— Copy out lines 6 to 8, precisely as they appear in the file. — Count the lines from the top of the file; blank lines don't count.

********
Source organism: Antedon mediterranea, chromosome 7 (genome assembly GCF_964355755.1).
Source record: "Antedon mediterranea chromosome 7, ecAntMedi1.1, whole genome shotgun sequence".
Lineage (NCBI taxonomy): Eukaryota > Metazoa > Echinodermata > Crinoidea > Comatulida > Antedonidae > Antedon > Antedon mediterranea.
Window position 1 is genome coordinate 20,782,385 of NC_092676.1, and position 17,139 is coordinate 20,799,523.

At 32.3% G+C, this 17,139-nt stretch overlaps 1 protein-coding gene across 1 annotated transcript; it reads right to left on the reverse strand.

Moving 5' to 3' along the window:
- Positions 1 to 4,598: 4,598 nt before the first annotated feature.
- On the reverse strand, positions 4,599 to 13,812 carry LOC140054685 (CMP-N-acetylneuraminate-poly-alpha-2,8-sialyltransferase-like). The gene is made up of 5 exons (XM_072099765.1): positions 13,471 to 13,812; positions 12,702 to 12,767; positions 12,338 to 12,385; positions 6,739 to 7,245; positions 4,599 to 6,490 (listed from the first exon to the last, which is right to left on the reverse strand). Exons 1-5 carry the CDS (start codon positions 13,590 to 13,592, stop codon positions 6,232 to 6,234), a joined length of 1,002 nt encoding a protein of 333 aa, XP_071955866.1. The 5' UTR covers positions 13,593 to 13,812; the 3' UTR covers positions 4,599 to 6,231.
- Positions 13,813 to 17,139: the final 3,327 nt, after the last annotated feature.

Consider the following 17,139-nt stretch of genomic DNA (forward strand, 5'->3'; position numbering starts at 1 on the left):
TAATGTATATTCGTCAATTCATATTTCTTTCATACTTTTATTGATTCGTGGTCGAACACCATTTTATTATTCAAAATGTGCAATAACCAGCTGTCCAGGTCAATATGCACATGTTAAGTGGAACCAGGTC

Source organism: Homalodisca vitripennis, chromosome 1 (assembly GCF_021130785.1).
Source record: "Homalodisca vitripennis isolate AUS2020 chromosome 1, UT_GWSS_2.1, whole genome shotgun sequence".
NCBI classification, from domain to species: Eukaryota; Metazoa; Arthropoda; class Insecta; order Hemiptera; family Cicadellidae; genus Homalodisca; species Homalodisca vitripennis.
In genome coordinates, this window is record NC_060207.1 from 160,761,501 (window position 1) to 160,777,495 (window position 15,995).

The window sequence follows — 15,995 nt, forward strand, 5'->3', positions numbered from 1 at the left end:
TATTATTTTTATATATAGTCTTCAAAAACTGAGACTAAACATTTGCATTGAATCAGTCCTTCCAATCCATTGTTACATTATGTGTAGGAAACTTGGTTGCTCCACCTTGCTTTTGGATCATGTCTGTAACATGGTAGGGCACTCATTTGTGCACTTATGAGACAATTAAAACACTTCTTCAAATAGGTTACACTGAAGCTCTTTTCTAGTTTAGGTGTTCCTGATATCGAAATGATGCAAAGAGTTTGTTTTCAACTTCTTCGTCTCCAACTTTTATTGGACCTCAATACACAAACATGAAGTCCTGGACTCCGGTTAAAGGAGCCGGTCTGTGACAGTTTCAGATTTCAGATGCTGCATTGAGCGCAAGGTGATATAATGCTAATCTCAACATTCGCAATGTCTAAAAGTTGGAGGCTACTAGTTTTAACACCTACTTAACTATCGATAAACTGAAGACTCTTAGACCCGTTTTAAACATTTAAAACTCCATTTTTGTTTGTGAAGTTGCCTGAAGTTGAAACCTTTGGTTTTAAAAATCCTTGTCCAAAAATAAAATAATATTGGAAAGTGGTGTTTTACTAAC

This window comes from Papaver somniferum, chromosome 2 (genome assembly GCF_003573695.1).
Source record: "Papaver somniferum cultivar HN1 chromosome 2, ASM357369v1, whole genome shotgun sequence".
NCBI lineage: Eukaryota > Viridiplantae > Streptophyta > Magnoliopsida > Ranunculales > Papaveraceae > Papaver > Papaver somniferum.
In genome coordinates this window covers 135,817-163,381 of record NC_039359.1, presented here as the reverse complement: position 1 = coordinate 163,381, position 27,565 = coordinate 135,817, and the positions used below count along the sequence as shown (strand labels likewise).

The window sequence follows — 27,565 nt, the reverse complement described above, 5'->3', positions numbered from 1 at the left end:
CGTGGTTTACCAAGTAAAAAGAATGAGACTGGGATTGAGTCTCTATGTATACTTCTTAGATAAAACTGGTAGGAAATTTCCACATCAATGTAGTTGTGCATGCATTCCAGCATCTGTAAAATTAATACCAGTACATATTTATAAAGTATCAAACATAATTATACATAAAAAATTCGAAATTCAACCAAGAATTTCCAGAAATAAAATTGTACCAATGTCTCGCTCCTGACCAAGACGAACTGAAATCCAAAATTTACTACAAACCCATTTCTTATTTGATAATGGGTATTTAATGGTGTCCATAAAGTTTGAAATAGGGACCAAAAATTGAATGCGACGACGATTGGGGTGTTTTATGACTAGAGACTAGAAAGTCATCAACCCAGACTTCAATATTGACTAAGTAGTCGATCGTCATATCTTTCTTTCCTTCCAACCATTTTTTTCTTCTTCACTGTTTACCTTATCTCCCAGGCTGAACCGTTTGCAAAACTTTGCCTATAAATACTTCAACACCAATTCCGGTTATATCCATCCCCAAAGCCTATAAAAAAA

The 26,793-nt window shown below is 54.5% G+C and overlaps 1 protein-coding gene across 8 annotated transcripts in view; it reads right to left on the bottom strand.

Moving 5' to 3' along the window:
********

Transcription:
Moving 5' to 3' along the window:
- Positions 1 to 4,598: 4,598 nt before the first annotated feature.
- On the reverse strand, positions 4,599 to 13,812 carry LOC140054685 (CMP-N-acetylneuraminate-poly-alpha-2,8-sialyltransferase-like). The gene is made up of 5 exons (XM_072099765.1): positions 13,471 to 13,812; positions 12,702 to 12,767; positions 12,338 to 12,385; positions 6,739 to 7,245; positions 4,599 to 6,490 (listed from the first exon to the last, which is right to left on the reverse strand). Exons 1-5 carry the CDS (start codon positions 13,590 to 13,592, stop codon positions 6,232 to 6,234), a joined length of 1,002 nt encoding a protein of 333 aa, XP_071955866.1. The 5' UTR covers positions 13,593 to 13,812; the 3' UTR covers positions 4,599 to 6,231.